Hi Carrie! Can you please tell us about yourself?
I’m a full time author and a mom to three teenagers, so I pretty much exist on a diet of caffeine and anxiety. We’ve just moved from one side of the United States to the other, so I’m living in box city right now, but I’m really happy to be closer to family again. But my new place has a library, so I’m so psyched! I love books, which you really ought to when you’re an author, don’t you think?
We have to ask about your previous work as an autopsy coordinator. How did you find yourself in this role? What was it like?
I lucked into that job, and it was one of the most interesting things I’ve ever done. I did a master’s program in statistics, and I’d also volunteered as a crisis counselor with our local mental health facility. So when I was looking for a job, I saw this autopsy position advertised, and one of the duties was to keep all of the autopsy stats. I knew I had an iron stomach for that kind of thing—my husband was a med student at the time. So my weird combination of skills made me a pretty good fit. The job turned out to be a lot of logistical organization, since I coordinated autopsies for suspected cases of communicable disease. I volunteered to watch a few, and now I get to criticize when TV shows get autopsy details wrong, which makes me feel oddly cool.
What is your latest book about?
My new book is called Witches Unleashed, and it’s a book about Marvel’s Ghost Rider, who has let Lucifer out of Hell. He’s got to track him down with the help of the witches: Jennifer Kale, Satana Hellstrom, and Topaz. But each of them are plagued by their own personal demons, and they have to set that all aside in order to work together and defeat Lucifer.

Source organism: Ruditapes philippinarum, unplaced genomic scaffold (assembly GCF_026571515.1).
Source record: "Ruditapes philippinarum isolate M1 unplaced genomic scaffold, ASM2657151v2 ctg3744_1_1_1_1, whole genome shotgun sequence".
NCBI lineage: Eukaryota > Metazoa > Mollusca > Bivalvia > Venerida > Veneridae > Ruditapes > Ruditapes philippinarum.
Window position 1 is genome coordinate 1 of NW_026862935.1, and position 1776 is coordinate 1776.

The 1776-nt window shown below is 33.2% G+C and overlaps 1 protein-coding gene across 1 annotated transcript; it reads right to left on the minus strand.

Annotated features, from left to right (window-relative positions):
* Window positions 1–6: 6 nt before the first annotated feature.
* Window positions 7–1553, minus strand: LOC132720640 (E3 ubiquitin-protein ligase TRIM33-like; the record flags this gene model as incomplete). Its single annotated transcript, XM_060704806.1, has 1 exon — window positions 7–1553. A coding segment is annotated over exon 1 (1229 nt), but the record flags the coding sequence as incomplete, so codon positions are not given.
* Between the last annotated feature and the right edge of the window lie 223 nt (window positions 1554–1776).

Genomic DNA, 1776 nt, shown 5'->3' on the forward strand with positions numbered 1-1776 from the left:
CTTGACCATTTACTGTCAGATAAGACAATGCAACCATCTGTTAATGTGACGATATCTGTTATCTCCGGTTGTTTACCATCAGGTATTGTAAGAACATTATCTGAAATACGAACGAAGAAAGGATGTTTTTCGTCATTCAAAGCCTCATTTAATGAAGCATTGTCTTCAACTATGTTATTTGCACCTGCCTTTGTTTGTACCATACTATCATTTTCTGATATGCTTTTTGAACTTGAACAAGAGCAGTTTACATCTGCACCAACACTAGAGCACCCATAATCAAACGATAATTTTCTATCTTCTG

How has the experience been writing for Marvel?
I still can’t believe my luck, to be honest. I’ve been a comic book fan since I was a kid, and I never dreamed that I’d get a chance to write these characters and contribute to the lore that meant so much to me. But there’s also a certain amount of pressure that comes with writing in a licensed property like this, and especially one that’s so beloved. I don’t want to be the person who mucks it up, you know?
How does that compare to writing your own novels?
Plotting each of them comes with its own unique challenges. Plotting a Marvel book can be tough because I like to tie my books in tight with the comics. You don’t have to read them in order to understand what’s happening, but if you do, I want my book to fit in as seamlessly as possible, and maybe give you a few easter eggs to find in the process. So there’s a lot of back and forth with the source material as I’m plotting. Whereas when I write my own stuff, you’ve got such a blank slate, which can be a blessing and a curse. I’m not going to contradict established canon, but I also don’t have that to draw from when I’m stuck on how to get from point A to B.
Which was the hardest book for you to write? Which was the easiest?